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A Billion Dollars a Day: The Economics and Politics of Agricultural Subsidies

ISBN: 978-1-4051-8587-5
320 pages
April 2009, ©2009, Wiley-Blackwell
A Billion Dollars a Day: The Economics and Politics of Agricultural Subsidies (1405185872) cover image
In a lively, non-technical, and up-to-date account, this book addresses the core questions that surround the issues of agricultural subsidies.
  • Explores these questions: Why do we have subsidies? How did they evolve? What is the present and possible future of subsidies? What is their impact on a typical African farmer?
  • Written for the general public, this book will also be useful for courses in Agricultural Policy
  • Provides a detailed examination of subsidy histories and the current policies of the United States, various European countries, Australia and New Zealand, and Korea and Japan
  • Includes a discussion of how these policies affect developing countries—examining, in particular, their impact on many African farmers
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Preface viii

List of Abbreviations xi

Prologue xiv

1 Introduction: The Problem of Agricultural Subsidies 1

Benin 1

Western Agricultural Subsidies 7

Organization of the Book 13

2 The Economics of Government Intervention 15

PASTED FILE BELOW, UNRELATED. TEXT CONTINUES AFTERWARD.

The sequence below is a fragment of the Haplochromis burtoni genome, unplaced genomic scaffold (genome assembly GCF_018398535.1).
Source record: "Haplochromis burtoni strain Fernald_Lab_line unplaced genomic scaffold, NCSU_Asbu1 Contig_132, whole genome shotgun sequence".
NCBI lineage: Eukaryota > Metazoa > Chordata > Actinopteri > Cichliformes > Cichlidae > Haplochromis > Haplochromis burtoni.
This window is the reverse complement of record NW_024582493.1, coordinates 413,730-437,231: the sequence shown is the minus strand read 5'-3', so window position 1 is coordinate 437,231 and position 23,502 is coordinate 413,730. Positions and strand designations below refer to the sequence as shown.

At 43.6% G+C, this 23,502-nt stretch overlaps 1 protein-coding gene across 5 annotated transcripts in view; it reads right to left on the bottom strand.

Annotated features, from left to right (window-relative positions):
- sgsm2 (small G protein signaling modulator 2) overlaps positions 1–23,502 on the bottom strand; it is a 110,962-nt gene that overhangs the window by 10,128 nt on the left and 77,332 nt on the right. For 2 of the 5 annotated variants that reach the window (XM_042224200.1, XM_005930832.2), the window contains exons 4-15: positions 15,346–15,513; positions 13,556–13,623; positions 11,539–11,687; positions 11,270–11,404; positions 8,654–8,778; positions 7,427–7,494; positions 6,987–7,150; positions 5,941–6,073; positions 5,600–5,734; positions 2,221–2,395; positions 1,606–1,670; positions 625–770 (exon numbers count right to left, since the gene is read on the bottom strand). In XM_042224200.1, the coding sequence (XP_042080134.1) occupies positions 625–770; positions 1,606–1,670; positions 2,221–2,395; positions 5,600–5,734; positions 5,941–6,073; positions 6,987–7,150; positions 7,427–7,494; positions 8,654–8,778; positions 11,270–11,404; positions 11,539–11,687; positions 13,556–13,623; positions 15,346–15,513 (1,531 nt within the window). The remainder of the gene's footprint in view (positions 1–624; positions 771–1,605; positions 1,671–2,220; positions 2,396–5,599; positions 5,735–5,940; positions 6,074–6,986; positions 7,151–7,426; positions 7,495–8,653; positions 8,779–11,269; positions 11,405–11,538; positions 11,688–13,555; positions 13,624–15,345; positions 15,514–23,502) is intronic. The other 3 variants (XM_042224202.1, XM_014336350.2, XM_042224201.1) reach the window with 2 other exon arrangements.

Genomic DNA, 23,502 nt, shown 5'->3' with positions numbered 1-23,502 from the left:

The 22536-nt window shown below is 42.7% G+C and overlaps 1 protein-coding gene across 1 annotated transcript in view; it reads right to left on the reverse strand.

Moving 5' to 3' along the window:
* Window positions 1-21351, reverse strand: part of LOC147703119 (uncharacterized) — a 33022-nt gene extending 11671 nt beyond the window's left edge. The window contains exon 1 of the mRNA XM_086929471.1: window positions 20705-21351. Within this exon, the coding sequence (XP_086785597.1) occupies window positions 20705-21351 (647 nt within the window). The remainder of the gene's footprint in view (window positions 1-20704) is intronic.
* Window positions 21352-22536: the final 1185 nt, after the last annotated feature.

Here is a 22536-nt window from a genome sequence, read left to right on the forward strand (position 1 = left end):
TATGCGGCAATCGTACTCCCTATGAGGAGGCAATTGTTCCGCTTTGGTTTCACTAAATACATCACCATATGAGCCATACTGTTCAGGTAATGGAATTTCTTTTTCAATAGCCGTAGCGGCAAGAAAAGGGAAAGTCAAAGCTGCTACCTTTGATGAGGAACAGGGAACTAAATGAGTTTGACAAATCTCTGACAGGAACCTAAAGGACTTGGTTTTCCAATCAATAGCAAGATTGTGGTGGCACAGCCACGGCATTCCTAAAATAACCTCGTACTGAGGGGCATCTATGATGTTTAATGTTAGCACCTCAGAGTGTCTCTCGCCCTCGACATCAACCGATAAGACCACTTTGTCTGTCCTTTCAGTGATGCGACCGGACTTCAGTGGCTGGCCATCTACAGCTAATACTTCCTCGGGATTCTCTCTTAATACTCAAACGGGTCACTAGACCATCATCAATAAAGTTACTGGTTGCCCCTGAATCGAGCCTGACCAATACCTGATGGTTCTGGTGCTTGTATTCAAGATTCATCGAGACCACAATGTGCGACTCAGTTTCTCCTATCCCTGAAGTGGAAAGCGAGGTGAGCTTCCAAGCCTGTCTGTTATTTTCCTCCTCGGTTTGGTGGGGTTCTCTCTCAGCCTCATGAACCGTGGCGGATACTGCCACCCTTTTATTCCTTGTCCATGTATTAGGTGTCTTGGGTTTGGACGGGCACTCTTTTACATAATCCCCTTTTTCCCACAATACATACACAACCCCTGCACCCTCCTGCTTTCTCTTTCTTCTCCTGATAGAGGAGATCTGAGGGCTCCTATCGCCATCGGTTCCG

Introduction 15

The Invisible Hand 17

Market Failures 21

Violations of the basic conditions: imperfect competition, information, and risk 22

Public goods and externalities 28

Income distribution, poverty, and inequality 33

Conclusion 34

Appendix 2.1: The Theory of the Invisible Hand 35

Appendix 2.2: The Prisoners’ Dilemma 41

3 The Structure of the World Food System 44

Introduction 44

Historical Perspectives 47

The World Food System 52

Agribusiness, Government, and Science 65

Conclusion 68

Appendix 3.1: Country and Commodity Classifications used in Statistical Tables 68

4 Global Institutions and the World Trade Organization 70

Introduction 70

The World Trade Organization 73

Agriculture in the WTO 76

Trade and Development 87

Appendix 4.1: Comparative Advantage 94

5 The Nature and Scope of Agricultural Subsidies in High-Income Countries 98

Introduction 98

Agricultural Policy Objectives and Tools 100